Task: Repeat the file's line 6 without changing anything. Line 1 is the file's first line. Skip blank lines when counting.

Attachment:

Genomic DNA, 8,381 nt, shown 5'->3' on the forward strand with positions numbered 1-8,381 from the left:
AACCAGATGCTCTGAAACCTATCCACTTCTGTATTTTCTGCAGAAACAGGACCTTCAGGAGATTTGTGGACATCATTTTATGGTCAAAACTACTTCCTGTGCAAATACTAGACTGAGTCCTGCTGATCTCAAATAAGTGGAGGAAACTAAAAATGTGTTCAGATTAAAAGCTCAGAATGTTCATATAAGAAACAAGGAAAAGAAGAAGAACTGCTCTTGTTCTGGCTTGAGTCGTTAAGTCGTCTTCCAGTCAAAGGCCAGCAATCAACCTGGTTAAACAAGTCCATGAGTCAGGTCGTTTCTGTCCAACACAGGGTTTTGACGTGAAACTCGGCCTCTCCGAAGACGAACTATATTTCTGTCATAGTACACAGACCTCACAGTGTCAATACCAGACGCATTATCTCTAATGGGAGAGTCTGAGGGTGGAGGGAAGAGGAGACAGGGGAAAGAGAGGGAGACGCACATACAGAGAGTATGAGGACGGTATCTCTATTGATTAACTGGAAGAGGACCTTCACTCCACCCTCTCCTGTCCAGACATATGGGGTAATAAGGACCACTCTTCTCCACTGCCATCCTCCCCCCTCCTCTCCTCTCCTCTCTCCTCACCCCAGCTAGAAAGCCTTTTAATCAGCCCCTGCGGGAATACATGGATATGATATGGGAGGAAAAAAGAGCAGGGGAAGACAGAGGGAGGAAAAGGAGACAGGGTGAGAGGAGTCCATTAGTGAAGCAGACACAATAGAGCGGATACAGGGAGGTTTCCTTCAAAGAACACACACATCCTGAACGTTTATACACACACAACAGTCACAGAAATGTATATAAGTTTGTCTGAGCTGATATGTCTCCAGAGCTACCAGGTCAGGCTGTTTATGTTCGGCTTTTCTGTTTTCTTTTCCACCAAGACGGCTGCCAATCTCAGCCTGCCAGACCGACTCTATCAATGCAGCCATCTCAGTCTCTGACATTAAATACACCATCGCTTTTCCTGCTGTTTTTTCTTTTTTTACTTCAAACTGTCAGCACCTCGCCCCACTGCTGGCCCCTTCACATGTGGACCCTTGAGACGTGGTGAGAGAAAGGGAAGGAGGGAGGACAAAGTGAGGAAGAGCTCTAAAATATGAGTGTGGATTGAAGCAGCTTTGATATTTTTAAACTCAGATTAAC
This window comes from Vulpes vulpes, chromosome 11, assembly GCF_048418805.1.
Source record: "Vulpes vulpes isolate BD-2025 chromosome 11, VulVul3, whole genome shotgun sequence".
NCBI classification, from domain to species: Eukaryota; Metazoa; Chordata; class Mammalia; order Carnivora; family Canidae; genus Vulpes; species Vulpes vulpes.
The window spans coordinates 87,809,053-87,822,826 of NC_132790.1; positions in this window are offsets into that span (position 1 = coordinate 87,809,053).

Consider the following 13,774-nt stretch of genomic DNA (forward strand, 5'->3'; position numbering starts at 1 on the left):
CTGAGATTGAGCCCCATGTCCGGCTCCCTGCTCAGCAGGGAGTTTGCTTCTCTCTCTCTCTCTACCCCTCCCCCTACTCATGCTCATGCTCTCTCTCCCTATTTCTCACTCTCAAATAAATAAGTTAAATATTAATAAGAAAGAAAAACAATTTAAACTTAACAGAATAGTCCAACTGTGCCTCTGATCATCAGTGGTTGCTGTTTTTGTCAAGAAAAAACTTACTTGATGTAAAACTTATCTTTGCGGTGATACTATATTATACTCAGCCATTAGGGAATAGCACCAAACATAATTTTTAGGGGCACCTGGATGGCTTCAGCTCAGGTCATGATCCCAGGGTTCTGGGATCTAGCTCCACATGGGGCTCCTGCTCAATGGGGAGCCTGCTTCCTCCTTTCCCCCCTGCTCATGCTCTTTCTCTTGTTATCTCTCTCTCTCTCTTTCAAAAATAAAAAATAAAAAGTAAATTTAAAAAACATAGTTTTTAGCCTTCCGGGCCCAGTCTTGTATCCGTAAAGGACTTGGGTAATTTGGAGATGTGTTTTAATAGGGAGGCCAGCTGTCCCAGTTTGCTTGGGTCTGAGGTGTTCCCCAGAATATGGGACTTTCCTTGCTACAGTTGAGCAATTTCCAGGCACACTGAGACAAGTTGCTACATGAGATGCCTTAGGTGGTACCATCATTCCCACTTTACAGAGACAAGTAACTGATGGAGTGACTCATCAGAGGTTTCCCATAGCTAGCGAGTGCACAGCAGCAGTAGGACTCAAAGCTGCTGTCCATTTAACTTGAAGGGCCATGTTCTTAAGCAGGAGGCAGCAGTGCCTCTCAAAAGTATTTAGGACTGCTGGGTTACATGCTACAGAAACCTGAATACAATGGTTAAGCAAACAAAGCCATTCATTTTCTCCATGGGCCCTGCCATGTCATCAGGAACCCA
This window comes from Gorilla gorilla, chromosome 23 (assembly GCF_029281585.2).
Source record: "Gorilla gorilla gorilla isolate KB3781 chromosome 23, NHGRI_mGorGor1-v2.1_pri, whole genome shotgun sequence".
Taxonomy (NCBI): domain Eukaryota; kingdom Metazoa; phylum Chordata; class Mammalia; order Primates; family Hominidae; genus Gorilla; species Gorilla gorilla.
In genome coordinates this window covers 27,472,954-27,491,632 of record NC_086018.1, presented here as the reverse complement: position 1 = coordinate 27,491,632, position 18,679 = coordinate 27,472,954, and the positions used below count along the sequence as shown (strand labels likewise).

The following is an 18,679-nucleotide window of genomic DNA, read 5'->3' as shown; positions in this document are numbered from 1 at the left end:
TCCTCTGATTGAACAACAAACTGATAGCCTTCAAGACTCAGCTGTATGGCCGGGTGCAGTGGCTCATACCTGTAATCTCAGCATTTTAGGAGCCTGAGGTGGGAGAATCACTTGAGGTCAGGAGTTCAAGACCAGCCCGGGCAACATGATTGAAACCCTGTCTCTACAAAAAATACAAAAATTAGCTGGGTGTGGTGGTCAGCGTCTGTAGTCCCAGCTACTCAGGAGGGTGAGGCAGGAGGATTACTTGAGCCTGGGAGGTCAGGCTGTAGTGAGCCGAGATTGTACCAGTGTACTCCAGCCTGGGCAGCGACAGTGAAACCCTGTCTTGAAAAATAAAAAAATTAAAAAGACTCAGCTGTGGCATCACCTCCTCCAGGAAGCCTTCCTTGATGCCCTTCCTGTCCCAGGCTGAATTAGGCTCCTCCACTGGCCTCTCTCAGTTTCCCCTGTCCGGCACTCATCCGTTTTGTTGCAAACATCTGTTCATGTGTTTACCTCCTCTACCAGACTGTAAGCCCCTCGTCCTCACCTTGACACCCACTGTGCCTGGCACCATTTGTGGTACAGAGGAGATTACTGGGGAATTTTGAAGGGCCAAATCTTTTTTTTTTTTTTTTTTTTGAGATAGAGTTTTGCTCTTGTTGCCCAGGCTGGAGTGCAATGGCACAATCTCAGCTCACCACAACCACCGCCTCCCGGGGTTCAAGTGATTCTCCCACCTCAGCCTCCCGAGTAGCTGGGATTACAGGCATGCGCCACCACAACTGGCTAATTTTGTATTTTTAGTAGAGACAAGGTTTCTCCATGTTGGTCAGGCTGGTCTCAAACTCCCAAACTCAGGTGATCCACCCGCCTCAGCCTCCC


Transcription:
The window spans coordinates 87,809,053-87,822,826 of NC_132790.1; positions in this window are offsets into that span (position 1 = coordinate 87,809,053).